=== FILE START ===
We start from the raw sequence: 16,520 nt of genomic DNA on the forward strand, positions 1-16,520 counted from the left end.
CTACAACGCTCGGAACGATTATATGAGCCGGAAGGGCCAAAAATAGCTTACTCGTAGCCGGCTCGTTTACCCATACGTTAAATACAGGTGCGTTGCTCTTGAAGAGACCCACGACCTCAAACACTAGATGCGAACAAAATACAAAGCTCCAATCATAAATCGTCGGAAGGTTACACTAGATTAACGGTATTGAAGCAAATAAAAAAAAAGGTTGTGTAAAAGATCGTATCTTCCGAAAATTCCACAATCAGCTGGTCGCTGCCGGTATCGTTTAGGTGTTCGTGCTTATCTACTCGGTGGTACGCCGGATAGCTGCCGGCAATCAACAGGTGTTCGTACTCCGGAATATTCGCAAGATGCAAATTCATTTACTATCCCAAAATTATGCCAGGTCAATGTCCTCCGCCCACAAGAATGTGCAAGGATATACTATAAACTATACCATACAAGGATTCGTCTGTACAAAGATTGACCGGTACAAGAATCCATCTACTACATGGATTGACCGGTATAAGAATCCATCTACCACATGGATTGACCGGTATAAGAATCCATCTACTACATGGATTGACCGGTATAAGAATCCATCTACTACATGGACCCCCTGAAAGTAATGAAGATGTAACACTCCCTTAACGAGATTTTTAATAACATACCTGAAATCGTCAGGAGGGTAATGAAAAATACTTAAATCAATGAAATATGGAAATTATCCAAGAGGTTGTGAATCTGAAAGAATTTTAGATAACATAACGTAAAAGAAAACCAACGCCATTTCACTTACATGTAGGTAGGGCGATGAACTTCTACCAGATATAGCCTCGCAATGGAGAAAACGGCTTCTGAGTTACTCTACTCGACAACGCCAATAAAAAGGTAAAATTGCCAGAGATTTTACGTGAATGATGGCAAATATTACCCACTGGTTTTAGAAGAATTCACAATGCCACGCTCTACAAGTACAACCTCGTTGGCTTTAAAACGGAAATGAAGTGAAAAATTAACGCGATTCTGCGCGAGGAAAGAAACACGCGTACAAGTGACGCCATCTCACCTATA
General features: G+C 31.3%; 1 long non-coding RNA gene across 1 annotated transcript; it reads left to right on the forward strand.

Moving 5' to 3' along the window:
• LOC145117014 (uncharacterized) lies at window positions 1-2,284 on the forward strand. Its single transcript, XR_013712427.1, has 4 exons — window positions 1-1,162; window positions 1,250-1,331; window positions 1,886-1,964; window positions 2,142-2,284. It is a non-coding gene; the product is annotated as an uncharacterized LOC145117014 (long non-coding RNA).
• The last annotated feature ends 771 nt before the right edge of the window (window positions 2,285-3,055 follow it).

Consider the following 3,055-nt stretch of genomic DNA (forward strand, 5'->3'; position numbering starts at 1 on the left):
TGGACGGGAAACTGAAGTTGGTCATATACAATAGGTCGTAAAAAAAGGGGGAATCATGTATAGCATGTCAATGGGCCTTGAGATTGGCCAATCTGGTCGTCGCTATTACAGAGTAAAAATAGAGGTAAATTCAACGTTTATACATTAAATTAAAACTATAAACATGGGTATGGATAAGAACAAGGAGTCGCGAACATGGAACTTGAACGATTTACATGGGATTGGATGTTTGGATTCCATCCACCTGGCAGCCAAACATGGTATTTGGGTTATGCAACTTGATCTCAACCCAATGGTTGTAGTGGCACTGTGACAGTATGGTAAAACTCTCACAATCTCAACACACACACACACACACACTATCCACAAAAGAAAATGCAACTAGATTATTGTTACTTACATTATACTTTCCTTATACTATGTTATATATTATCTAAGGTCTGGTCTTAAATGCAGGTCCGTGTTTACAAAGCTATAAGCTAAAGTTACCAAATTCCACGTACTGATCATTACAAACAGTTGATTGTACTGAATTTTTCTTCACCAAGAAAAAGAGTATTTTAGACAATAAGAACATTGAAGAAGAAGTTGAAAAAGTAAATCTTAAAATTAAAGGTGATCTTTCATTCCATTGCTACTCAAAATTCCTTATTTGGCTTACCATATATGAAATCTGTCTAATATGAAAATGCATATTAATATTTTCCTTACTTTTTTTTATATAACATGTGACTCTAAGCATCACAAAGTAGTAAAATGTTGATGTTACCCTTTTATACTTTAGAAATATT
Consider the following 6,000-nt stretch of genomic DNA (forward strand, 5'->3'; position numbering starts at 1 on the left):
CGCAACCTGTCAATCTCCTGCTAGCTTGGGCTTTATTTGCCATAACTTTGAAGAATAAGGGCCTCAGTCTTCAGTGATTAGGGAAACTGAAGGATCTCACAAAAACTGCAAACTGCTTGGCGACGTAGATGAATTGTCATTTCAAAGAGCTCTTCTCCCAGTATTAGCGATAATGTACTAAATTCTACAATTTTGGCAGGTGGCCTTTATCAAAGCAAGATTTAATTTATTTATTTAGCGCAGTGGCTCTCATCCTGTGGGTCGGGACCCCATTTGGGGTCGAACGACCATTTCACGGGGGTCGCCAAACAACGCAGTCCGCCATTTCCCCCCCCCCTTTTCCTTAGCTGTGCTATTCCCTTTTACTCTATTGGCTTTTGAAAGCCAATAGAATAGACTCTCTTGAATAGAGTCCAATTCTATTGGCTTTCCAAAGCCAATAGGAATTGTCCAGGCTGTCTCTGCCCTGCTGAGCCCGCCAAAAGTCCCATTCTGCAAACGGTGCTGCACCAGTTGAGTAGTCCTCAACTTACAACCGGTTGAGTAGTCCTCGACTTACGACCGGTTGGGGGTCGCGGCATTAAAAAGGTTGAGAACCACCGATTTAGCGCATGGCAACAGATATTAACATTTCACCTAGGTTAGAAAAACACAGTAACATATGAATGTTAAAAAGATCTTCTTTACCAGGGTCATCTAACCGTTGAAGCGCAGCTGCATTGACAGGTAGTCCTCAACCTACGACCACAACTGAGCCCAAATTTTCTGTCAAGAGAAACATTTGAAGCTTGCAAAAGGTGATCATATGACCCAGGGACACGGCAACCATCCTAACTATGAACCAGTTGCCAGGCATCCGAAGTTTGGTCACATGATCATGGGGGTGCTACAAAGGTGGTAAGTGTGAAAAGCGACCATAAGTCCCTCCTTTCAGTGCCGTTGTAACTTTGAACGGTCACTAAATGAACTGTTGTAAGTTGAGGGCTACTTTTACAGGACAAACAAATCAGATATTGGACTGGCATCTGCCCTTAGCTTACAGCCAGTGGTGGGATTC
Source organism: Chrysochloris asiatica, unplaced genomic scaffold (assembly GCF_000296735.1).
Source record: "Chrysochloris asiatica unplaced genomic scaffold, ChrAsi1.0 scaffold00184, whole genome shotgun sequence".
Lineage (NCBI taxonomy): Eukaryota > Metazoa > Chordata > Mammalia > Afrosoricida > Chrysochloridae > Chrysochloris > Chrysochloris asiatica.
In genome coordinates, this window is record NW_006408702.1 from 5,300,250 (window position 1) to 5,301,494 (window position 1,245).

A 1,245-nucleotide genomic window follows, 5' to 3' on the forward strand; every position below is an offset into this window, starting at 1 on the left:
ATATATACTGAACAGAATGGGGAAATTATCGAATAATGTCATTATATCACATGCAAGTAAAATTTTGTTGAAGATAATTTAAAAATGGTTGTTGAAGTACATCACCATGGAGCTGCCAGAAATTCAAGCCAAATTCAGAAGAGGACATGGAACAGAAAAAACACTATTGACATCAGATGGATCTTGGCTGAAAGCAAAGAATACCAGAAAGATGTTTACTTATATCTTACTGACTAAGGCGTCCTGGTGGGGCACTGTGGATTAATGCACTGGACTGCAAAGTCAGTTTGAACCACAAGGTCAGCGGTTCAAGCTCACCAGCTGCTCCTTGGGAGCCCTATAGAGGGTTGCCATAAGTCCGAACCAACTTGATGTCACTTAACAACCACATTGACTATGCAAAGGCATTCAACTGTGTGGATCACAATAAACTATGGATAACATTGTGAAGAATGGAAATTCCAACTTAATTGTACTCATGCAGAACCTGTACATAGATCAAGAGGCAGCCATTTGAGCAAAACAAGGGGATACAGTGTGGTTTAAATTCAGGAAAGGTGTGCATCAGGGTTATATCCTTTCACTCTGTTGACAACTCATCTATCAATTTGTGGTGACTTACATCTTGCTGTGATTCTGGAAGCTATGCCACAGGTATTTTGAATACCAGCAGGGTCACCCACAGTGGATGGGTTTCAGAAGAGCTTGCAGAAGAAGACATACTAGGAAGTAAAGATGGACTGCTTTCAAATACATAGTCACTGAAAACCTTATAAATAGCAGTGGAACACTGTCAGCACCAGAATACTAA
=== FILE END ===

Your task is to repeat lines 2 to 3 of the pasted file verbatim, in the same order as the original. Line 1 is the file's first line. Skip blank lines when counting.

CTACAACGCTCGGAACGATTATATGAGCCGGAAGGGCCAAAAATAGCTTACTCGTAGCCGGCTCGTTTACCCATACGTTAAATACAGGTGCGTTGCTCTTGAAGAGACCCACGACCTCAAACACTAGATGCGAACAAAATACAAAGCTCCAATCATAAATCGTCGGAAGGTTACACTAGATTAACGGTATTGAAGCAAATAAAAAAAAAGGTTGTGTAAAAGATCGTATCTTCCGAAAATTCCACAATCAGCTGGTCGCTGCCGGTATCGTTTAGGTGTTCGTGCTTATCTACTCGGTGGTACGCCGGATAGCTGCCGGCAATCAACAGGTGTTCGTACTCCGGAATATTCGCAAGATGCAAATTCATTTACTATCCCAAAATTATGCCAGGTCAATGTCCTCCGCCCACAAGAATGTGCAAGGATATACTATAAACTATACCATACAAGGATTCGTCTGTACAAAGATTGACCGGTACAAGAATCCATCTACTACATGGATTGACCGGTATAAGAATCCATCTACCACATGGATTGACCGGTATAAGAATCCATCTACTACATGGATTGACCGGTATAAGAATCCATCTACTACATGGACCCCCTGAAAGTAATGAAGATGTAACACTCCCTTAACGAGATTTTTAATAACATACCTGAAATCGTCAGGAGGGTAATGAAAAATACTTAAATCAATGAAATATGGAAATTATCCAAGAGGTTGTGAATCTGAAAGAATTTTAGATAACATAACGTAAAAGAAAACCAACGCCATTTCACTTACATGTAGGTAGGGCGATGAACTTCTACCAGATATAGCCTCGCAATGGAGAAAACGGCTTCTGAGTTACTCTACTCGACAACGCCAATAAAAAGGTAAAATTGCCAGAGATTTTACGTGAATGATGGCAAATATTACCCACTGGTTTTAGAAGAATTCACAATGCCACGCTCTACAAGTACAACCTCGTTGGCTTTAAAACGGAAATGAAGTGAAAAATTAACGCGATTCTGCGCGAGGAAAGAAACACGCGTACAAGTGACGCCATCTCACCTATA
General features: G+C 31.3%; 1 long non-coding RNA gene across 1 annotated transcript; it reads left to right on the forward strand.